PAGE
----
NAACP workshop explains rezoning

The state budget, voter redistricting and health care were just a few of the many issues addressed at the recent Florida State Conference of NAACP Branches.

The two-day conference was held on Jan. 25-26. Held quarterly, the conference is divided into a five-part workshop dealing with a host of items particular to both the local African American community and the larger national arena of politics.

President of the Tallahassee Branch of the NAACP, Anita Davis, talked about the importance of conducting such a conference, pointing out that it almost exactly coincides with the state’s legislative sessions.

Davis talked about what redistricting or rezoning meant to African- American voters. “We need to be concerned about reapportionment and gerrymandering of districts,” said Davis.

While the NAACP has historically dealt with civil rights issues, Davis said she hoped the conference would “serve as a how-to manual in addressing both social and political discrepancies.”

The current issue of reapportionment will factor heavily in vote to pass the current “axe the tax” initiatives. “We’re asking the voters to make the decision,” said Sen. Les Miller, D-Tampa.

Miller said his goal as a senator and Black Caucus member is to increase or maintain the current number of seats African Americans hold in the Senate. He went on to criticize Gov. Jeb Bush on his lack of attention to minority issues.

Miller said Gov. Bush made the comment that he wanted to work closely with every minority member of the Senate. “I’m still waiting on that call,” Miller said.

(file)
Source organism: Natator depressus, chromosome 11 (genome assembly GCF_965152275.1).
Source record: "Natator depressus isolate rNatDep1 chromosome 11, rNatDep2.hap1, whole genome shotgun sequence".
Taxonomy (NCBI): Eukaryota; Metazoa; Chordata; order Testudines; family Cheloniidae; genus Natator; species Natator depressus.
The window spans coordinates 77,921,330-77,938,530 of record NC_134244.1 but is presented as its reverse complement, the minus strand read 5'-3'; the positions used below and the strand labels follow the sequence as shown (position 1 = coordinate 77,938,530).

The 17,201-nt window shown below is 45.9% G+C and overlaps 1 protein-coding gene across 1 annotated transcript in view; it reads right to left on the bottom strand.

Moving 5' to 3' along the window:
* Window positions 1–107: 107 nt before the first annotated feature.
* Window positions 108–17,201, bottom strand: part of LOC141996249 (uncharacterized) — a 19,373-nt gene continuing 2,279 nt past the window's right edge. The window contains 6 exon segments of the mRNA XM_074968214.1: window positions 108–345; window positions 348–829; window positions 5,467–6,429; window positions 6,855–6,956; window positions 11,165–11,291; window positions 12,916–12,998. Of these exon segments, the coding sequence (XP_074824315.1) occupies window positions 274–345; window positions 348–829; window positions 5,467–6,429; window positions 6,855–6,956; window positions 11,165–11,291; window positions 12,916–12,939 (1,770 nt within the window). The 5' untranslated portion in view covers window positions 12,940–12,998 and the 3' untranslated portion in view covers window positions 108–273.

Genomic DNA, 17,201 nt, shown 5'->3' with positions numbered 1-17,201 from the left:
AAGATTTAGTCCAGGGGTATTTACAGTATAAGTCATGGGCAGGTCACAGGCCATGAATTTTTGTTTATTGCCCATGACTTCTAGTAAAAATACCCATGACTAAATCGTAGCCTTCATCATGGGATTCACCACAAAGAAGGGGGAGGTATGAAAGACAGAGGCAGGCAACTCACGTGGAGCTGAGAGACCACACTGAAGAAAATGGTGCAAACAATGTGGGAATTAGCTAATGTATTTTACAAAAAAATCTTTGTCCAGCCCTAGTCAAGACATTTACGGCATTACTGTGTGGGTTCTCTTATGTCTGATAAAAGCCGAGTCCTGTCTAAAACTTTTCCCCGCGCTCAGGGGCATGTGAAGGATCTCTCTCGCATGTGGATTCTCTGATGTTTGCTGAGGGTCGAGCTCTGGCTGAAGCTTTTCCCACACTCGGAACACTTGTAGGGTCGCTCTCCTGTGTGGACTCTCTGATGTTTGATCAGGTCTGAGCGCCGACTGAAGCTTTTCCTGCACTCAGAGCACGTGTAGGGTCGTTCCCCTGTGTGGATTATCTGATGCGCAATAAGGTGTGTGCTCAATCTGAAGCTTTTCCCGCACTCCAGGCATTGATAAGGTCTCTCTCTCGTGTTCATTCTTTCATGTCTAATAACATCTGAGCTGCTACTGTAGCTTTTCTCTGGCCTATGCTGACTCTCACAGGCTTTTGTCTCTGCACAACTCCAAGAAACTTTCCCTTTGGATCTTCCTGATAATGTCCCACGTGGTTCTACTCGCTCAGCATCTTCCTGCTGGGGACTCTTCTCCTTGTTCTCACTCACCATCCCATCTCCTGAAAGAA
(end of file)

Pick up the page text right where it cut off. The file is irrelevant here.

Miller went on to praise the NAACP in its past efforts to increase voter registration among African-Americans. “The NAACP in Florida will have to be the lead organization in getting Blacks to the polls this year,” Miller said.

Closely related with the state budget were matters of health care and education unique to the African-American community, AIDS/ HIV treatment programs and prescription drug benefits for the elderly.

As the conference’s focus shifted to education, Florida A&M University’s name came up in the dialogue. Adora Obi Nweze, President of the Florida State NAACP, talked about the issue of funding for a FAMU law school and the importance of neighboring Florida State’s medical school to remain accessible to FAMU students.


Nweze also talked about the often reoccurring rumor of a FAMU-FSU merger. “We want to see FAMU remain FAMU,” said Nweze.

While all in attendance did not agree on all points (Everyone who attended did not agree on all points, but), the overall reaction was positive. “This conference gives us a lot of input on issues we need to be aware of as Blacks,” said Randy Hepburn a retired high school football coach.

Hepburn said he was particularly pleased with the number of youth in attendance. “Conferences like this are important, especially to youth that that (too many that’s) don’t actually know the history or didn’t take part in the struggles,” Hepburn said.